Along those same lines, drinking enough water is also necessary to keep things moving in your digestive track. Be sure you’re drinking enough to keep from getting thirsty and if you’re experiencing constipation, try adding in a few extra glasses throughout the day. Walking more can also help with constipation, but be sure to increase your water intake even more as you increase your activity level.

Load Up On Probiotics

Probiotics can also help with constipation. Try adding some full-fat, unsweetened yogurt or kefir to your diet, or add in more fermented traditional foods like sauerkraut, kimchi, kvass, or kombucha.

There’s been a lot of controversy lately over whether or not probiotic supplements can be trusted after one independent research study found that many brands contained ingredients not listed on the label and another found evidence of fungal contamination. Other studies have found that many supplements don’t contain the levels of bacteria they claim to. Since researchers aren’t naming the brands they tested, I can’t currently recommend any widely available supplements and I suggest getting your probiotics from food (kefir is my personal favorite).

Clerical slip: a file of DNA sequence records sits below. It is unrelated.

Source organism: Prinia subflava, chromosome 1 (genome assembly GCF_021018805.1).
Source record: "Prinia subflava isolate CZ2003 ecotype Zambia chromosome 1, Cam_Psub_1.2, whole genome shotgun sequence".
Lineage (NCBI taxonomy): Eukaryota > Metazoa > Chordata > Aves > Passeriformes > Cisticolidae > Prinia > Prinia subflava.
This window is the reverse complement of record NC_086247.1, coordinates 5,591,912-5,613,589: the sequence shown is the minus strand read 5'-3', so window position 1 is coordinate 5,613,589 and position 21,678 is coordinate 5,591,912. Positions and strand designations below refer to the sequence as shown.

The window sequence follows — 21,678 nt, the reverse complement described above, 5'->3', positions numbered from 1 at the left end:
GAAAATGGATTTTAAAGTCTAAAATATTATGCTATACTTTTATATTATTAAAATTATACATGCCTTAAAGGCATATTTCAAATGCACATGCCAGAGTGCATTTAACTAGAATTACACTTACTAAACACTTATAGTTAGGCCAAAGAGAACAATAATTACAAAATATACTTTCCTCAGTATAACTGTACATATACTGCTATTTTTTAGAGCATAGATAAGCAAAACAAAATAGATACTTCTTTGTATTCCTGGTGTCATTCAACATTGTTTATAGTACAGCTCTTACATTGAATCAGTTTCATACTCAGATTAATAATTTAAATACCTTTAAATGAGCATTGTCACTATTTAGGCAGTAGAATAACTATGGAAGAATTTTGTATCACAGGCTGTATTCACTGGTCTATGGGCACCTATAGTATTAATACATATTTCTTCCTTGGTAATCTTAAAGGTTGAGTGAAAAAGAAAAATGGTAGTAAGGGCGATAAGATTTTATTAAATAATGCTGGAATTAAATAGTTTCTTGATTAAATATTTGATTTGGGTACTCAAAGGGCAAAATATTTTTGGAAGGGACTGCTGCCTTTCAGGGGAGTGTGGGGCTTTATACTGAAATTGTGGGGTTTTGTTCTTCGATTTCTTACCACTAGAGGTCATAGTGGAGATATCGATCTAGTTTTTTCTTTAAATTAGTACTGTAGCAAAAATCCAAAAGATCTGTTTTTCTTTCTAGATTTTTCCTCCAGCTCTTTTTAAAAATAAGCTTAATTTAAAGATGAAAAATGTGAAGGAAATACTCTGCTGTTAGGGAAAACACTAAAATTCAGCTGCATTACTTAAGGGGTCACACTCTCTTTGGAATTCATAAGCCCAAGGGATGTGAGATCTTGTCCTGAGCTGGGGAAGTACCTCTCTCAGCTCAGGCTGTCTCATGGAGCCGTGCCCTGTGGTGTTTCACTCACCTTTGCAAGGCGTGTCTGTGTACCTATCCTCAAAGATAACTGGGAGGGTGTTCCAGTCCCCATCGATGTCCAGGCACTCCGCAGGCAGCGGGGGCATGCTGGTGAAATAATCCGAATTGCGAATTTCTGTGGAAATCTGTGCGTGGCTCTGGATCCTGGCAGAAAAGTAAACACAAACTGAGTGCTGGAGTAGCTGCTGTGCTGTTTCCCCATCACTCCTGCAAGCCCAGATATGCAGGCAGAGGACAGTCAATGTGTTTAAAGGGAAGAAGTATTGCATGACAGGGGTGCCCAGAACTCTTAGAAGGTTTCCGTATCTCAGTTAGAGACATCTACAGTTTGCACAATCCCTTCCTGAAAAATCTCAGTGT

There are a few brands of high-quality probiotics I trust that are available through licensed healthcare practitioners. Unfortunately, they all require continuous refrigeration, so shipping on these products can often be two to three times the cost of the product itself. If you can find a local practitioner that carries them though, I like probiotics from Innate Response, Klaire Labs, and Thorne Research.

Supplement With Magnesium

If your diet is up to par, you’re getting enough activity, and you know you’re drinking enough water to prevent getting dehydrated, you might want to try taking powdered magnesium citrate. Most pregnant women are deficient in this mineral and it’s my secret weapon for combatting all sorts of pregnancy symptoms, from morning sickness to insomnia, anxiety, nighttime leg cramps, and more.

To use magnesium citrate to treat constipation in pregnancy, start by taking a half teaspoon in warm water before bedtime and gradually increase your dose until you’re having normal bowel movements that are comfortably soft, but not loose. If you get to the point where you’re taking more than a teaspoon, you can divide your dose so you’re taking half in the morning and half at night. Magnesium can also help with insomnia though, so if you’re having trouble sleeping you might find that taking your entire dose at night helps.

Take magnesium at least two hours away from any calcium supplements or calcium rich foods (i.e. don’t take it with a glass of milk). And although magnesium is usually safe to take at normal dosages during pregnancy, be sure to check with your midwife or OB before adding this (or any) supplement to your daily regimen.

Finally, avoid taking stimulant laxatives during pregnancy, including herbal formulas or teas. Many herbal laxatives contains senna or cascara sagrada, both of which are unsafe to use during pregnancy.

Number five was a lifesaver for me!

Natural Morning Sickness Remedies: Switching Prenatal Vitamins

Are your prenatal vitamins doing more harm than good?